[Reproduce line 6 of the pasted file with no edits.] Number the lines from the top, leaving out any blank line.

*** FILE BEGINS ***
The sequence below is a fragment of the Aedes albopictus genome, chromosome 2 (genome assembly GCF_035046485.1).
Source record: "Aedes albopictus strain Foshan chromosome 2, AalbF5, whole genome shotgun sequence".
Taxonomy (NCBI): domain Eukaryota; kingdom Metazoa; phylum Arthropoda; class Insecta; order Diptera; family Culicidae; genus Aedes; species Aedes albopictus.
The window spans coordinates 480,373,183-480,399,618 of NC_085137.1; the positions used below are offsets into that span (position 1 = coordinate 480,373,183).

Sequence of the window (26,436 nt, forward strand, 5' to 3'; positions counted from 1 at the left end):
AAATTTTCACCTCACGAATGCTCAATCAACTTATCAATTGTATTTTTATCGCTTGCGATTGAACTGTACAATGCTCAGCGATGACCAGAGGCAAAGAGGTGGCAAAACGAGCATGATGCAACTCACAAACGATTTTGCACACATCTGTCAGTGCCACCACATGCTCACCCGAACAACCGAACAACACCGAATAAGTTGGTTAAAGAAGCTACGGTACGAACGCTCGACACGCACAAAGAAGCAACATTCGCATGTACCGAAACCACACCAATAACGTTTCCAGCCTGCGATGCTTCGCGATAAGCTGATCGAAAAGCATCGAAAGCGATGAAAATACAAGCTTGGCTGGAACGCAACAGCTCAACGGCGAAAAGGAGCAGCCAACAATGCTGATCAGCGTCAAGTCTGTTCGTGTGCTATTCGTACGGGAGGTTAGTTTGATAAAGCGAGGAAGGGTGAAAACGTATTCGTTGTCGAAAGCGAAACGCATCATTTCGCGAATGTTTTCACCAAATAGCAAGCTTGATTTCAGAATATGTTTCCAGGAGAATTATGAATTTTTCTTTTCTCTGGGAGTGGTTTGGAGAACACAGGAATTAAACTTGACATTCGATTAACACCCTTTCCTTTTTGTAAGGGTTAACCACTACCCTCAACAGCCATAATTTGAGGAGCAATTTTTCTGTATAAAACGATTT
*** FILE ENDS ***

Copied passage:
AAATTTTCACCTCACGAATGCTCAATCAACTTATCAATTGTATTTTTATCGCTTGCGATTGAACTGTACAATGCTCAGCGATGACCAGAGGCAAAGAGGTGGCAAAACGAGCATGATGCAACTCACAAACGATTTTGCACACATCTGTCAGTGCCACCACATGCTCACCCGAACAACCGAACAACACCGAATAAGTTGGTTAAAGAAGCTACGGTACGAACGCTCGACACGCACAAAGAAGCAACATTCGCATGTACCGAAACCACACCAATAACGTTTCCAGCCTGCGATGCTTCGCGATAAGCTGATCGAAAAGCATCGAAAGCGATGAAAATACAAGCTTGGCTGGAACGCAACAGCTCAACGGCGAAAAGGAGCAGCCAACAATGCTGATCAGCGTCAAGTCTGTTCGTGTGCTATTCGTACGGGAGGTTAGTTTGATAAAGCGAGGAAGGGTGAAAACGTATTCGTTGTCGAAAGCGAAACGCATCATTTCGCGAATGTTTTCACCAAATAGCAAGCTTGATTTCAGAATATGTTTCCAGGAGAATTATGAATTTTTCTTTTCTCTGGGAGTGGTTTGGAGAACACAGGAATTAAACTTGACATTCGATTAACACCCTTTCCTTTTTGTAAGGGTTAACCACTACCCTCAACAGCCATAATTTGAGGAGCAATTTTTCTGTATAAAACGATTT